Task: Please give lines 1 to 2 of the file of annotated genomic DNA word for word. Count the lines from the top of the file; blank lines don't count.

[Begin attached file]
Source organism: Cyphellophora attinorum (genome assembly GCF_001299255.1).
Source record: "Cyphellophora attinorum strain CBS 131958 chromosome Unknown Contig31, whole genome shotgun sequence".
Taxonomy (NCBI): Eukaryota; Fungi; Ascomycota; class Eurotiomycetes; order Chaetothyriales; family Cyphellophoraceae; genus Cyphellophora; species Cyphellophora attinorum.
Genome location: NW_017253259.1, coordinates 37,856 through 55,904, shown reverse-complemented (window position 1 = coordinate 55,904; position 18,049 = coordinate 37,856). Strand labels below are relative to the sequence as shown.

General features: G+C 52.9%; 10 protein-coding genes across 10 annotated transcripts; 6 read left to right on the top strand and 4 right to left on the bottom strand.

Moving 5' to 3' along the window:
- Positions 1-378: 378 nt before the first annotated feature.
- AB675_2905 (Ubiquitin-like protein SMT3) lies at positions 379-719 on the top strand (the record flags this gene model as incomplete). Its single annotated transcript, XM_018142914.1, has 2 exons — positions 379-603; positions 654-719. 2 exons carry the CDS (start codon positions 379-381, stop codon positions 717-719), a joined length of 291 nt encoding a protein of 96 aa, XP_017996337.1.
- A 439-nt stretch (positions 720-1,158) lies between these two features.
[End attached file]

Source organism: Cyphellophora attinorum (genome assembly GCF_001299255.1).
Source record: "Cyphellophora attinorum strain CBS 131958 chromosome Unknown Contig31, whole genome shotgun sequence".